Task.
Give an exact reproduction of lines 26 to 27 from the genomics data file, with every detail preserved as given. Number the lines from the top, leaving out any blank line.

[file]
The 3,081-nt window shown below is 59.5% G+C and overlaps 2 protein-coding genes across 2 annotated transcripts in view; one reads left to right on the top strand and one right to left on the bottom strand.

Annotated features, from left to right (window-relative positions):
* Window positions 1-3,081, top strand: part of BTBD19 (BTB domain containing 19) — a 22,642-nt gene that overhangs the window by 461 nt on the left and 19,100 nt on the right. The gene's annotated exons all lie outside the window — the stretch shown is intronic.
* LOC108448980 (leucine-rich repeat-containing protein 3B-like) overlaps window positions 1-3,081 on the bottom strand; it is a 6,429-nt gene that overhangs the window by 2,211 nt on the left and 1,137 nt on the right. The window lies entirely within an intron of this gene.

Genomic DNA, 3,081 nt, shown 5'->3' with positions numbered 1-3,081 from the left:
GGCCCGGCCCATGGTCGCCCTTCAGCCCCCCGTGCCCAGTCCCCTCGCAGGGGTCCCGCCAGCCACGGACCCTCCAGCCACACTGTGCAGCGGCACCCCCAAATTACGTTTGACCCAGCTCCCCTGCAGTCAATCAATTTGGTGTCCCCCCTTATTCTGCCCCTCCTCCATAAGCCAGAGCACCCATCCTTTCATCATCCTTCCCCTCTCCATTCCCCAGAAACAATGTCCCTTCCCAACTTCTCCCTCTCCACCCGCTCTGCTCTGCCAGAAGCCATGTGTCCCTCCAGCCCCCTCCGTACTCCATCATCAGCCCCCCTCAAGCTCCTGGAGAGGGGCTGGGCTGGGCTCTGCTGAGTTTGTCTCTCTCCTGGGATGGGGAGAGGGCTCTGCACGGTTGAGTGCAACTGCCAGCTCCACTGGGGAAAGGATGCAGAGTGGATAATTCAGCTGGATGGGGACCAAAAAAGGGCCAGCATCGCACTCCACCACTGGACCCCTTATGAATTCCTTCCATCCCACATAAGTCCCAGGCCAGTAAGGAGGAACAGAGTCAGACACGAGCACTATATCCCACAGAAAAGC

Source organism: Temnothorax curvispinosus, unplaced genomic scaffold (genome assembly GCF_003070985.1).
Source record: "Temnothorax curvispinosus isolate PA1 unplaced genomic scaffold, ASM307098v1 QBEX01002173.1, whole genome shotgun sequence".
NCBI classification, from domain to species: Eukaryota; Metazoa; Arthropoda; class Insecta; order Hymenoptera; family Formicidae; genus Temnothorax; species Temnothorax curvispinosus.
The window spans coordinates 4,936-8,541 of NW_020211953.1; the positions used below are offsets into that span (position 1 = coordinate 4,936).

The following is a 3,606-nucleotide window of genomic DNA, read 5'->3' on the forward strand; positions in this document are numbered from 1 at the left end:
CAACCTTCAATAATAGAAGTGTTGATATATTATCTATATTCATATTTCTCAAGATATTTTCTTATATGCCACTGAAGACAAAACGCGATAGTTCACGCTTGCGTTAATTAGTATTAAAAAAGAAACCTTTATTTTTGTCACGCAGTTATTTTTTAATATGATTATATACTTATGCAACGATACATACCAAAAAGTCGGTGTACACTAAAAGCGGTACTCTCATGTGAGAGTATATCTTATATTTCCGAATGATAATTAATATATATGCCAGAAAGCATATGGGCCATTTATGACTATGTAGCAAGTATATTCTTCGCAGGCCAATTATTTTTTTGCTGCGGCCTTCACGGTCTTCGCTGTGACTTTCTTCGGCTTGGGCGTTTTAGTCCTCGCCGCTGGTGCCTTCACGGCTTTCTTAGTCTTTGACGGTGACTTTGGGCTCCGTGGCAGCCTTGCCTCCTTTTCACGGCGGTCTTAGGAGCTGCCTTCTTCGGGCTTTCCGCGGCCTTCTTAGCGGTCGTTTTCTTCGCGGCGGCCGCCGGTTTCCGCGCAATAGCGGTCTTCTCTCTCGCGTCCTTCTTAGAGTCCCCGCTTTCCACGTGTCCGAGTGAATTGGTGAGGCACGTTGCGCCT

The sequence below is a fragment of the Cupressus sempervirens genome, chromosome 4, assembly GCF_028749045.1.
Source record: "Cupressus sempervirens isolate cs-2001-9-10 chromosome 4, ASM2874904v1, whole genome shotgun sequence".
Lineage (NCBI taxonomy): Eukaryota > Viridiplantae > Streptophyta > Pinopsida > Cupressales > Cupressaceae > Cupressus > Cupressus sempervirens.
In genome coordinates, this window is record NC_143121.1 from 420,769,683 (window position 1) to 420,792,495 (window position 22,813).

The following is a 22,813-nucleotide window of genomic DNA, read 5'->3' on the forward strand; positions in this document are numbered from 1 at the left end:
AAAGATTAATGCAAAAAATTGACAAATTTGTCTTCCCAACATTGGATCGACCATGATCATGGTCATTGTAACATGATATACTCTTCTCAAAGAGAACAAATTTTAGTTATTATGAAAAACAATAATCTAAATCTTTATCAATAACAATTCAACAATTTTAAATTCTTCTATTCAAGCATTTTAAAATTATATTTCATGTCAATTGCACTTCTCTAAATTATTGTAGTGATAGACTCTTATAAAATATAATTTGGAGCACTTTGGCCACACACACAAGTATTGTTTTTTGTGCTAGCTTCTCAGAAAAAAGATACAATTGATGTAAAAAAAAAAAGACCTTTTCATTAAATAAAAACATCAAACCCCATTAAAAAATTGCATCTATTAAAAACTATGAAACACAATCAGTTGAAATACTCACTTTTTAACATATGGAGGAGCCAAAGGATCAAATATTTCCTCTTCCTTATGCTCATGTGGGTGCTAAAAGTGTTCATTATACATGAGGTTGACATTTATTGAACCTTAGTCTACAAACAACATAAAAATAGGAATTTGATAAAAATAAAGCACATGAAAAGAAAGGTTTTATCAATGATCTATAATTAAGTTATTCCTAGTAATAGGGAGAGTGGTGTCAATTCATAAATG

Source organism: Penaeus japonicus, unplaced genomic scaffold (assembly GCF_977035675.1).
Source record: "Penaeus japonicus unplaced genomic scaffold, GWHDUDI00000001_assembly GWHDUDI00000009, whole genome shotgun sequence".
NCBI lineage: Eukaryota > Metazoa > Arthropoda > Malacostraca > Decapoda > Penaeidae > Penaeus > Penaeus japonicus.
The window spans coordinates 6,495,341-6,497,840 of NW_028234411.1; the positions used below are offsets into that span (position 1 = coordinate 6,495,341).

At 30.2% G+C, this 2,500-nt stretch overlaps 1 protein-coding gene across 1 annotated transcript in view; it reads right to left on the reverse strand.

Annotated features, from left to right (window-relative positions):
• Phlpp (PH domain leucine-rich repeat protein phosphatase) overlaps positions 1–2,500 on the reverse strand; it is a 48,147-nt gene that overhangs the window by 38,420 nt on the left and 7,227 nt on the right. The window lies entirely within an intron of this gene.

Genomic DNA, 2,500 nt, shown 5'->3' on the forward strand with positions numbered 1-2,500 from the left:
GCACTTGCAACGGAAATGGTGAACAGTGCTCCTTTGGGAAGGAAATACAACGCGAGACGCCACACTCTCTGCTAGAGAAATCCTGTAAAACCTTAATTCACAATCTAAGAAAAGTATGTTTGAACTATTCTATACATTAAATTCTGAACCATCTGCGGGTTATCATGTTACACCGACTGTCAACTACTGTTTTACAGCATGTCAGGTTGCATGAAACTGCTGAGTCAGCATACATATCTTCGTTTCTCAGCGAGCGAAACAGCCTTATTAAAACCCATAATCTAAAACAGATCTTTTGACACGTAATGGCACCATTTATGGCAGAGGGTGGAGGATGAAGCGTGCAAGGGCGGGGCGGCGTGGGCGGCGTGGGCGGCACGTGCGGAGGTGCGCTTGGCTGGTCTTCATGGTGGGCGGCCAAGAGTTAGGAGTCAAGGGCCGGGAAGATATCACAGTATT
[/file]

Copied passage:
Genomic DNA, 2,500 nt, shown 5'->3' on the forward strand with positions numbered 1-2,500 from the left:
GCACTTGCAACGGAAATGGTGAACAGTGCTCCTTTGGGAAGGAAATACAACGCGAGACGCCACACTCTCTGCTAGAGAAATCCTGTAAAACCTTAATTCACAATCTAAGAAAAGTATGTTTGAACTATTCTATACATTAAATTCTGAACCATCTGCGGGTTATCATGTTACACCGACTGTCAACTACTGTTTTACAGCATGTCAGGTTGCATGAAACTGCTGAGTCAGCATACATATCTTCGTTTCTCAGCGAGCGAAACAGCCTTATTAAAACCCATAATCTAAAACAGATCTTTTGACACGTAATGGCACCATTTATGGCAGAGGGTGGAGGATGAAGCGTGCAAGGGCGGGGCGGCGTGGGCGGCGTGGGCGGCACGTGCGGAGGTGCGCTTGGCTGGTCTTCATGGTGGGCGGCCAAGAGTTAGGAGTCAAGGGCCGGGAAGATATCACAGTATT